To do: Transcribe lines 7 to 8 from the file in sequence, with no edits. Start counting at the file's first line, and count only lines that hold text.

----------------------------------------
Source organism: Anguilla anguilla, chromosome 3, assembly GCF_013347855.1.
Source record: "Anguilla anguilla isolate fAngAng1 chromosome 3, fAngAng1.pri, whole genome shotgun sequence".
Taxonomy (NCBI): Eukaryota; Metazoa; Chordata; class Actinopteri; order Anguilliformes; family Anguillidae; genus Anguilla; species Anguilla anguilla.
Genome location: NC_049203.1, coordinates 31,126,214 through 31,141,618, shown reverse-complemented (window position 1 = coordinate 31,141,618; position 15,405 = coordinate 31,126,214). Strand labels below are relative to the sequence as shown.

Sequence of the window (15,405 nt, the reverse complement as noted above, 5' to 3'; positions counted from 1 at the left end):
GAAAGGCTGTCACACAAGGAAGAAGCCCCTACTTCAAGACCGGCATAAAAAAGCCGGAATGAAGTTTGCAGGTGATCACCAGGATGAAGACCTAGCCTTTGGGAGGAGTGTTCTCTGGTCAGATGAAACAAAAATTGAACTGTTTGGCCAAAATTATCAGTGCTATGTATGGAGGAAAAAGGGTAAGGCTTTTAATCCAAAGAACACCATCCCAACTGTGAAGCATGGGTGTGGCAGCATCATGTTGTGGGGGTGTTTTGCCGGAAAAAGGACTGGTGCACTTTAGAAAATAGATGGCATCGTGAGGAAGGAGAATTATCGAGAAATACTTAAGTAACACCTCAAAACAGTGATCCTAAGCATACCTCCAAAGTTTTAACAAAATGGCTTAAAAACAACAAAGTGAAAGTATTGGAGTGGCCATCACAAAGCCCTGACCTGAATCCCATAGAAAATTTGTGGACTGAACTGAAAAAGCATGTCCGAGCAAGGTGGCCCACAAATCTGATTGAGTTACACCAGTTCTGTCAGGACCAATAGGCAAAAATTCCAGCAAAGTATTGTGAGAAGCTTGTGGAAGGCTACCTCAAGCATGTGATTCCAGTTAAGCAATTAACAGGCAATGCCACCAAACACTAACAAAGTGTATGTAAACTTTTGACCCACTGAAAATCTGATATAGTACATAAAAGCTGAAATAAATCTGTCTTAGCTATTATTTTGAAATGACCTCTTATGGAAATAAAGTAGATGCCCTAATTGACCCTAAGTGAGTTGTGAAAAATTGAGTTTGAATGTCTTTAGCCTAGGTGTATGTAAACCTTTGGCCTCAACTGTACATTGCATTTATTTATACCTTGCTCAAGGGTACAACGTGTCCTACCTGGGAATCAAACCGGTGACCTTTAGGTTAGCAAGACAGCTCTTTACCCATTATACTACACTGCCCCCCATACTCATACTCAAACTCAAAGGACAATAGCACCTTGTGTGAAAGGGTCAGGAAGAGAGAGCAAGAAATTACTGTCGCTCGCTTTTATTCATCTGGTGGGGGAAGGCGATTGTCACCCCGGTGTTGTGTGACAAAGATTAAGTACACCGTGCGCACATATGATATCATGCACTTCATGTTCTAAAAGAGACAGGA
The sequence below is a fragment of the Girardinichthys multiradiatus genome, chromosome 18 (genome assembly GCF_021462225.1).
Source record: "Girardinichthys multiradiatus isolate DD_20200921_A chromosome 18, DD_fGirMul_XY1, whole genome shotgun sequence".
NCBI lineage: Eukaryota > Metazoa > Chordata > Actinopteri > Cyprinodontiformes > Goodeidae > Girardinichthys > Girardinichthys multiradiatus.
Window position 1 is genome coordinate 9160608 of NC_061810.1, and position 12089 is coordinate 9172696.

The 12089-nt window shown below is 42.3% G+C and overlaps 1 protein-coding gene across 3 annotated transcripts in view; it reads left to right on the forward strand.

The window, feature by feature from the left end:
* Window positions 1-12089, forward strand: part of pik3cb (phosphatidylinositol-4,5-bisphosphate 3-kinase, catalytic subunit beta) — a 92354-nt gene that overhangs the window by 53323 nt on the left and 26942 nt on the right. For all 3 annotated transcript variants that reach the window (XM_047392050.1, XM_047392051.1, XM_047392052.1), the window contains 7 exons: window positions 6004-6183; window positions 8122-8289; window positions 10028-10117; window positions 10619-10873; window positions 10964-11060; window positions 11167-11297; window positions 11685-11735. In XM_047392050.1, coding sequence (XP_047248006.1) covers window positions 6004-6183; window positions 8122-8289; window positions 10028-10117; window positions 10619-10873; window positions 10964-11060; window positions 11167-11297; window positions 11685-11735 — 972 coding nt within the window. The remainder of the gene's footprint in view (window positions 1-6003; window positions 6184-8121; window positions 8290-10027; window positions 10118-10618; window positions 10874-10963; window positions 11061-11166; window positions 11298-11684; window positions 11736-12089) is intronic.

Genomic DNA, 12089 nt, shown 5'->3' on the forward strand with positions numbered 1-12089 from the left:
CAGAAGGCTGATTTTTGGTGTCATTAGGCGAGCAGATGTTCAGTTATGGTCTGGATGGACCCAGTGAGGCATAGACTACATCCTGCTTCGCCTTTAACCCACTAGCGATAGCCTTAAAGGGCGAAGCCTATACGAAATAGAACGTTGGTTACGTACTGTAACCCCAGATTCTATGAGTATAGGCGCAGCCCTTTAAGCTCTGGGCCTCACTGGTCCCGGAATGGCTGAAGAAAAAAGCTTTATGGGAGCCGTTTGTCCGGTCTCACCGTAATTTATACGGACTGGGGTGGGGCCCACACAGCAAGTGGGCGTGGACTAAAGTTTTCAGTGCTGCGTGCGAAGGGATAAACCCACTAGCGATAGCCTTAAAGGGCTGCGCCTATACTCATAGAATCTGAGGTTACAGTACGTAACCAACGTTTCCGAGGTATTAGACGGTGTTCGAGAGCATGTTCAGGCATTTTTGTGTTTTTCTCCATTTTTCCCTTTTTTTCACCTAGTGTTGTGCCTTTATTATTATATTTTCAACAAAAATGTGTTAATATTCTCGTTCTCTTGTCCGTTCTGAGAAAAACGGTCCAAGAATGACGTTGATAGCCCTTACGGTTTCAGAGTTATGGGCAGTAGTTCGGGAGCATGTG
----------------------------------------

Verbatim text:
The sequence below is a fragment of the Girardinichthys multiradiatus genome, chromosome 18 (genome assembly GCF_021462225.1).
Source record: "Girardinichthys multiradiatus isolate DD_20200921_A chromosome 18, DD_fGirMul_XY1, whole genome shotgun sequence".